Simplex 4001 Info
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In July of 2005, I bought a Simplex 4001 Fire Alarm Control Panel (FACP) on eBay. The main purpose of this device is to alert people in a public building of the possibility of a fire. A typical fire alarm system may contain, but are not limited to, manual pull stations, smoke detectors, heat detectors, and/or a sprinkler system. These are known as the initiating devices. The purpose of these devices is to detect a fire condition either automatically (activation of smoke/heat detectors or sprinklers) or manually (a person activating a pull station). Other important devices in a system are the notification appliances, or signals. These devices include, but are not limited to, strobe lights, incandescent lights, horns, bells, or speakers. When an initiating device detects a fire condition (smoke, extreme heat, or when a pull station has been activated) a signal will be sent to the fire alarm panel, which will register the alarm and activate the notification appliances.

The way this particular panel indicates alarm conditions is by flashing a red LED on the panel and sounding the notification appliances (the internal buzzer does not sound for alarms unless programmed for a sprinkler system setup). After the building has been evacuated, the appropriate personnel will open the panel. He or she will then silence the alarms by pressing the acknowledge button (ACK). They will then investigate what caused the alarm. If it is caused by a detector of some sort they will find the source of the problem, fix it, and wait for the area to be free of any smoke or heat. If a pull station was activated, they would check the immediate area for fire or smoke and reset the pull station. Once the source of the alarm has cleared, they will then press SYSTEM RESET. Upon pushing this button, all of the LEDs will illuminate for 2 seconds and the local panel buzzer will sound for 1 second. After about 5 seconds, the system should be completely reset.

Besides alarms, the system also detects trouble conditions. A trouble condition exists if there is a fault or an opening somewhere within the circuitry of the system or if there is any other abnormal condition detected within the system. Any amber LED lit indicates a trouble condition. During a trouble condition, the notification appliances will not activate, but the local panel buzzer will sound a steady tone. To silence the tone, he or she will flip the switch labeled TROUBLE SILENCE to the down position, after which, the proper personnel will correct the problem. Once the problem has been corrected, the local panel buzzer will resound and the SYSTEM TROUBLE LED will disappear. The person operating the panel will then flip the trouble silence switch back to the up position. Once in the up position, the local panel buzzer will stop sounding and the system is automatically returned back to normal, without needing to be reset.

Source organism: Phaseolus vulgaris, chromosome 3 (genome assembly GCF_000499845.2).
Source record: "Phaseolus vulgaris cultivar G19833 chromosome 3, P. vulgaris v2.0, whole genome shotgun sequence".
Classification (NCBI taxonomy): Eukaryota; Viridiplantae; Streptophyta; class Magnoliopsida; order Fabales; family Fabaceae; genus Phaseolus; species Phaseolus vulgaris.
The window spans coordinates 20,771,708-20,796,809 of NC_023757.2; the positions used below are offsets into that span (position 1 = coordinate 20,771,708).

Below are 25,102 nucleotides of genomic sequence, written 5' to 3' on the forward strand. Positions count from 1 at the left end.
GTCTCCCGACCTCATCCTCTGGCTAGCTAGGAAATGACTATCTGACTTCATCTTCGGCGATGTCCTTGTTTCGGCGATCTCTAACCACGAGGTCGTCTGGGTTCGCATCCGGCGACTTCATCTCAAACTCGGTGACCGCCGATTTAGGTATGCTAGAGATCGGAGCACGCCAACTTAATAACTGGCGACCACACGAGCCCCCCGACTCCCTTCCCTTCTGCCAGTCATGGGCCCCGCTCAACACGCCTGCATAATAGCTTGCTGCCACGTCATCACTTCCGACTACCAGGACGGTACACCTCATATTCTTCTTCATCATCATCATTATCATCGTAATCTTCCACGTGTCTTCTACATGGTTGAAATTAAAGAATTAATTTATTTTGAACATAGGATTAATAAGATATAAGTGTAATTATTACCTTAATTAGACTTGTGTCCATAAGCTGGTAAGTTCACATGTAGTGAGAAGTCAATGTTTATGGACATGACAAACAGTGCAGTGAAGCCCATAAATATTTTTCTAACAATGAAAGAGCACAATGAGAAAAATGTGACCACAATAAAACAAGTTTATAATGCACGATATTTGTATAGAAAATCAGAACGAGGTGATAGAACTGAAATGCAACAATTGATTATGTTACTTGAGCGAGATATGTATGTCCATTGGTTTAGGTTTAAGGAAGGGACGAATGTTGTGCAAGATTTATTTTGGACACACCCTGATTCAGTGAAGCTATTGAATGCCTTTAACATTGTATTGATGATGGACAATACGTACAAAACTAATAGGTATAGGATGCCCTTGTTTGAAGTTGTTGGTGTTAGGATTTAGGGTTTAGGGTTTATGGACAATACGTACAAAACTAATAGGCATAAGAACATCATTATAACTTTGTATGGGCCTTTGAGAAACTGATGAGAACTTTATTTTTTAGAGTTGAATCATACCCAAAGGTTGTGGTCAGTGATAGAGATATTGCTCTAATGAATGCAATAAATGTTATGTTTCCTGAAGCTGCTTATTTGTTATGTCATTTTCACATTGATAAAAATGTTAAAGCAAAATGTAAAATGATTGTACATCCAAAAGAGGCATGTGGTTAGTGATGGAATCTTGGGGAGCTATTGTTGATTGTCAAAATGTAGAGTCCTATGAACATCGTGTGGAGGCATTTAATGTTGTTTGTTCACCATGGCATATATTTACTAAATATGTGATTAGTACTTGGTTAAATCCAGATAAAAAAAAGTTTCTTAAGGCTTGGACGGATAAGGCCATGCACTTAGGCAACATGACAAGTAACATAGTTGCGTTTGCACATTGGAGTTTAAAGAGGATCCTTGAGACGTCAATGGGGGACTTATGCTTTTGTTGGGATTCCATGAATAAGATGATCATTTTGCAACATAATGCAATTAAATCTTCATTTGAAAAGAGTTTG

Of course, none of this could have happened without programming. Behind the cover of the LED labels, there is a chip that consists of 8 switches. Each switch, or group of switches, affects the way in which the panel functions. The switches are either in the on or off position. Group 1 (switch one) is for testing purposes, group 2 (switches 2 and 3) affects signal coding. Each different combination of positions of the switches will change the pattern of the alarm signals. Both switches in the "on" position will indicate continuous operation. When both switches are off, you have simple coding, where as the number of pulses (.5 second pulses) indicates the zone in alarm. When switch 2 is off when switch 3 is on, you have a March Time coding which has a .25 second pulse a .25 second pause, and repeat. When switch 2 is on while switch 3 is off, the circuit will be temporal coded. Today’s version of the Temporal Code (also known as code-3) is a .5 second pulse, a .5 second pause, .5 second pulse, a .5 second pause, .5 second pulse, and a 1.5 second pause, and repeat. However, this panel’s temporal code has a .5 second pulse, a .5 second pause, .5 second pulse, a .5 second pause, .5 second pulse, and a 2.5 second pause, and repeat. Group 3 (switch 4) indicates a coding on zone 1. If this is selected, you cannot silence an alarm on zone one until the code transmission (usually from a coded pull station) is complete. Group 4 (switches 5 and 6) select the options for water flow and silence inhibit. Water flow is only for use with sprinkler systems to detect water flow. Silence inhibit prevents the panel from being silenced for a certain amount of time which can be set for either  1 or 3 minutes. Group 5 (Switch 7) is for alarm verification. If turned on, when a Simplex brand smoke detector is activated, the panel begins a 30 second timer to see if another device in that zone is activated. If not, it begins a 15 second reset cycle. After this it goes into a 2 minute confirmation period. If the device does not reactivate, the system returns to normal. If at any time during any of these cycles another device is activated, the panel will automatically go into alarm mode. Finally, group 6 (switch 8) is for signal cutout. If selected, if after 10 minutes of an alarm initiation the panel has not been silenced, the signals will silence automatically.

Finally, some miscellaneous notes. This panel is able to be connected to the city fire department relay so that if it goes into alarm it automatically summons the fire department. However, that option is controlled by plugs and not with the switches above. There is a switch above the trouble silence switch that allows this to be temporary disconnected for maintenance issues (CITY DISCONNECT). If disconnected, the system will go into trouble until the switch is placed back in the "up" (normal) position.

And that is the Simplex 4001 fire alarm control panel!

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